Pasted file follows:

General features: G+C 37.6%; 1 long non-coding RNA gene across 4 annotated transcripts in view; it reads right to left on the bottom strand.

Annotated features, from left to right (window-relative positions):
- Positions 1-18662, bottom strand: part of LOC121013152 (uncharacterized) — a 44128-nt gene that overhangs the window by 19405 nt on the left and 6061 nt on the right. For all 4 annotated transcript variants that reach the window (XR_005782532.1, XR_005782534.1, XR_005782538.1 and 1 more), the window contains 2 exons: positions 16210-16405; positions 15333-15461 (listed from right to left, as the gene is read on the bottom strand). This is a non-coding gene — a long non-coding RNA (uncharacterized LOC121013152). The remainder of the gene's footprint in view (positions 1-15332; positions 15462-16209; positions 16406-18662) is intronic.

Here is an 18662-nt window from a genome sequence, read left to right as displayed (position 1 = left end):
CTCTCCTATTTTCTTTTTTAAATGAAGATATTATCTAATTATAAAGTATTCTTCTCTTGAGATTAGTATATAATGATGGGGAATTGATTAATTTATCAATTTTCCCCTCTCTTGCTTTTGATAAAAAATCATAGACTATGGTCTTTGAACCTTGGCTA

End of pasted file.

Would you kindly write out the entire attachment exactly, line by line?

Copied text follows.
General features: G+C 37.6%; 1 long non-coding RNA gene across 4 annotated transcripts in view; it reads right to left on the bottom strand.

Annotated features, from left to right (window-relative positions):
- Positions 1-18662, bottom strand: part of LOC121013152 (uncharacterized) — a 44128-nt gene that overhangs the window by 19405 nt on the left and 6061 nt on the right. For all 4 annotated transcript variants that reach the window (XR_005782532.1, XR_005782534.1, XR_005782538.1 and 1 more), the window contains 2 exons: positions 16210-16405; positions 15333-15461 (listed from right to left, as the gene is read on the bottom strand). This is a non-coding gene — a long non-coding RNA (uncharacterized LOC121013152). The remainder of the gene's footprint in view (positions 1-15332; positions 15462-16209; positions 16406-18662) is intronic.

Here is an 18662-nt window from a genome sequence, read left to right as displayed (position 1 = left end):
CTCTCCTATTTTCTTTTTTAAATGAAGATATTATCTAATTATAAAGTATTCTTCTCTTGAGATTAGTATATAATGATGGGGAATTGATTAATTTATCAATTTTCCCCTCTCTTGCTTTTGATAAAAAATCATAGACTATGGTCTTTGAACCTTGGCTA